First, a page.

What Was Victorian Family Life Really Like?
Victorian Humour Shining Through Hard Times With a Smile
At least for the more affluent sections of society, humour often played an important role in making light heart of harsh realities.
This article gives a glimpse of Victorian Family Life through the eyes of Victorians as published in a selection of Victorian newspaper articles collected by George Burgess (1829-1905) during his working life and saved in his Victorian Scrapbook. George Burgess lived in America for a number of years from about 1845 to 1857 so this article not only looks at family life in England but also has a brief peak at the American family life during the Victorian Era.
Further reading from the source material that this article is based on is freely available on my Nathanville genealogy website, the main url link is given near the bottom of this page. All material in this article is from family documents and artefacts passed down to me through the generations.
So Happy Reading; I look forward to your views on Victorian Family Life in the comments box at the end of this article...
Victorian Social Classes
Quality of life during the Victorian era was very much dependant on social class. Very much as in Britain today the four main classes were the:-
- Upper class
- Middle class
- Working class, and
The upper class was royalty, the aristocracy, and the very wealthy often from inherited wealth.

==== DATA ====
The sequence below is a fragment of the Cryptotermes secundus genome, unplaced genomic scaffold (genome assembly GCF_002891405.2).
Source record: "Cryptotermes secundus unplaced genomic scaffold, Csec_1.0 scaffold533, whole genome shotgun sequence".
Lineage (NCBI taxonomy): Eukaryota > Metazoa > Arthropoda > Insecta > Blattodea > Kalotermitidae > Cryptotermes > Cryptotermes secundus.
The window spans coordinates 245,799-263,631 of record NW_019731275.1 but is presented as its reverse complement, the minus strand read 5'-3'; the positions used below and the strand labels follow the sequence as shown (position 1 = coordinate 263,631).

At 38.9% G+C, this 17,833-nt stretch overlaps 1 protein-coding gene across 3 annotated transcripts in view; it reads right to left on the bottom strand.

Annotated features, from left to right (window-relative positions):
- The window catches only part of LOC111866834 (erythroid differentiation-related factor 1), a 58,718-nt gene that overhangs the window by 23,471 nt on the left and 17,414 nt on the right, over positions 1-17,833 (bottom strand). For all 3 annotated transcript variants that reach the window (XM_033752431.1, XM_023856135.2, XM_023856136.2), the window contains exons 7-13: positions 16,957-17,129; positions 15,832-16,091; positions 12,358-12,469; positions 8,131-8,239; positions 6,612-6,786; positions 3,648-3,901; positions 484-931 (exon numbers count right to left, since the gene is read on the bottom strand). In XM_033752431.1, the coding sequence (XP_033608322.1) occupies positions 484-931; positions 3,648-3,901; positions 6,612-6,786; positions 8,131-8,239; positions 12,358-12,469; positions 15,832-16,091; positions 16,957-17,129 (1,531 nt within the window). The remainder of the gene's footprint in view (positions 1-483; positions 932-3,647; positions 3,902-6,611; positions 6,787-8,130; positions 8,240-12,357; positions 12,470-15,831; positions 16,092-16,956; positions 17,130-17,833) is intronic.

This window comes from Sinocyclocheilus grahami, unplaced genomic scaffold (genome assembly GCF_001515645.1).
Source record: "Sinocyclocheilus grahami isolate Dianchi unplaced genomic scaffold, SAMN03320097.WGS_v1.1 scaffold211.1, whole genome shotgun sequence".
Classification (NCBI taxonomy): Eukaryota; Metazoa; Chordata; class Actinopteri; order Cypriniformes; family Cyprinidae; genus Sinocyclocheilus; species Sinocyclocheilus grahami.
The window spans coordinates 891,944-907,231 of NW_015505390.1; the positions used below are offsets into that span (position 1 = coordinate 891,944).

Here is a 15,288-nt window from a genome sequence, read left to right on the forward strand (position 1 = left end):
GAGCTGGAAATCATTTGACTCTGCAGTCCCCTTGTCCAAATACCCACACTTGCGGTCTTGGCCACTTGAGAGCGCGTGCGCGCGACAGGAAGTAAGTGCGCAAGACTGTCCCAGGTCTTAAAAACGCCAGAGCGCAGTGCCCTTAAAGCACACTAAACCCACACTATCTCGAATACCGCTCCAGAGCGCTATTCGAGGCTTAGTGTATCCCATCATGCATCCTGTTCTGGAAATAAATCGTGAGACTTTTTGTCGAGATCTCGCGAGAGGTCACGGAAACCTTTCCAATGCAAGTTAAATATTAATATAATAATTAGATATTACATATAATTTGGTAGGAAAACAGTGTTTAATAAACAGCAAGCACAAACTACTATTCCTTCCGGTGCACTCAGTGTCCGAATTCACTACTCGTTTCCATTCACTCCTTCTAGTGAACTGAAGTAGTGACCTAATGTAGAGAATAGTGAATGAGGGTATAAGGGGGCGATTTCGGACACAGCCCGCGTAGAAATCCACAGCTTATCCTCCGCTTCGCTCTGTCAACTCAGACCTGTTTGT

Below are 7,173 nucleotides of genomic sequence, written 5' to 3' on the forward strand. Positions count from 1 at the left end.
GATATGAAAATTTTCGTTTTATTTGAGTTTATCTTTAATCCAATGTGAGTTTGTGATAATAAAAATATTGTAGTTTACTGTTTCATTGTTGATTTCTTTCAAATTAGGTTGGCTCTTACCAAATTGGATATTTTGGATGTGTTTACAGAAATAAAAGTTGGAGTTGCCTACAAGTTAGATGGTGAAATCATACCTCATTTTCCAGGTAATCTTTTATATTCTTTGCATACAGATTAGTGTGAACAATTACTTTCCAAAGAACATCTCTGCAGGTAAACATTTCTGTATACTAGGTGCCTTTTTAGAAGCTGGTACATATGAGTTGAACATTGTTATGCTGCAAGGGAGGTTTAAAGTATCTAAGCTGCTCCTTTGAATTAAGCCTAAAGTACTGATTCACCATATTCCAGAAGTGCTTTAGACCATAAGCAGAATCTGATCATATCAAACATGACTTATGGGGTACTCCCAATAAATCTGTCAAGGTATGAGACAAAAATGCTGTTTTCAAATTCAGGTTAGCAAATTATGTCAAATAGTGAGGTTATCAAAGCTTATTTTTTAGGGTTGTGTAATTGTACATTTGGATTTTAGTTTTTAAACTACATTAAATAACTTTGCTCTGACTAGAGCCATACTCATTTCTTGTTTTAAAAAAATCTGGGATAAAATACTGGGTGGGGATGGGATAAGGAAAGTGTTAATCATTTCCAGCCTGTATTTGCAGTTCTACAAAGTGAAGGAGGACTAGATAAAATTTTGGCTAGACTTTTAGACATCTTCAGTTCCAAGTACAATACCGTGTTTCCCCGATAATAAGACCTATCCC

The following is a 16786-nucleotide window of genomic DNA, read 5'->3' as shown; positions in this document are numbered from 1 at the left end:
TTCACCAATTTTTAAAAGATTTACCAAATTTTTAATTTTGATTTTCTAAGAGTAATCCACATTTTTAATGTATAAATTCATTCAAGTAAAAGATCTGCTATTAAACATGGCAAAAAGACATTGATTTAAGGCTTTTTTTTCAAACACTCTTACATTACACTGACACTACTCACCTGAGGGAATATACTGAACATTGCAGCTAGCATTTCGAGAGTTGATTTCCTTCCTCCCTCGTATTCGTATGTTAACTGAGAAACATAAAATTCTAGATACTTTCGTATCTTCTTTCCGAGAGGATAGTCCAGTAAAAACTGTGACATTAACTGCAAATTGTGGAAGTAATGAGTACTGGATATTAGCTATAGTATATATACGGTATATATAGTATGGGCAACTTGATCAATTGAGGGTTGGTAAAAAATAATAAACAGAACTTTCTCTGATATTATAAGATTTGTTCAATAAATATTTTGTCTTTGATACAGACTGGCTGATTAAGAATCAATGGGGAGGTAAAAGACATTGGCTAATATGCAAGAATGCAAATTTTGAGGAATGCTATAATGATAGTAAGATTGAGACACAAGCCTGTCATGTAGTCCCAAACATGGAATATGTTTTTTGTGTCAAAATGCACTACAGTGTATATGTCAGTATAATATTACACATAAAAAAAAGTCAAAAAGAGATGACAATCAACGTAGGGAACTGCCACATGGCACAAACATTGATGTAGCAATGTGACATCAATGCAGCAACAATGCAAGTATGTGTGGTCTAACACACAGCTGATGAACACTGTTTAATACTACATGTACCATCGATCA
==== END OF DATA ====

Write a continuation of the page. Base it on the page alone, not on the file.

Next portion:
The Middle classes were the professionals including mill owners, doctors, scientists and trades persons.
The working class, often working 16 hours a day with no holidays worked in the mills, maids, servants, governesses and men and women doing all the menial tasks for the middle classes.
The poor included the unemployed and homeless and orphans.
As in today’s society, although it wasn't easy, it wasn’t impossible to move from one class status to another. An orphan could do an apprentice and learn a trade in a middle class professional, or alternatively a wealthy family could fall on hard times and end up becoming unemployed and homeless.
My great-great grandfather, born in 1829 to a working class family went to school until the age of 14, which at that time was exceptional; especially for the working class. On leaving school he started an apprenticeship in stonemasonry, but during the course of his apprenticeship picked up the skills to become a phrenologist. In his profession, as a phrenologist, he became one of the middle classes, successfully running his business as a phrenologist for 40 years until his retirement in 1901.
Social Classes in Victorian England
Clovell, North Devon, England
A Living Victorian Village
Privately owned by the same family since 1738 and kept in the style of a mid-Victorian village. Clovelly is the only privately owned village in England and is a great tourist attraction because the owners have kept it in the style of a Victorian village; so its like stepping back in time. When holidaying in Devon and Cornwall we made a point of visiting Clovelly for a day trip; finishing off with a Devon Cream Tea (scone with jam and cream) in one of the restaurants on the quayside at the bottom of the village. Below is the video I made of our visit to Clovelly, a Victorian village.
Location of Clovelly, Devon, England
Makes a great day out, and a place to imagine what family life in Victorian Britain might have been like.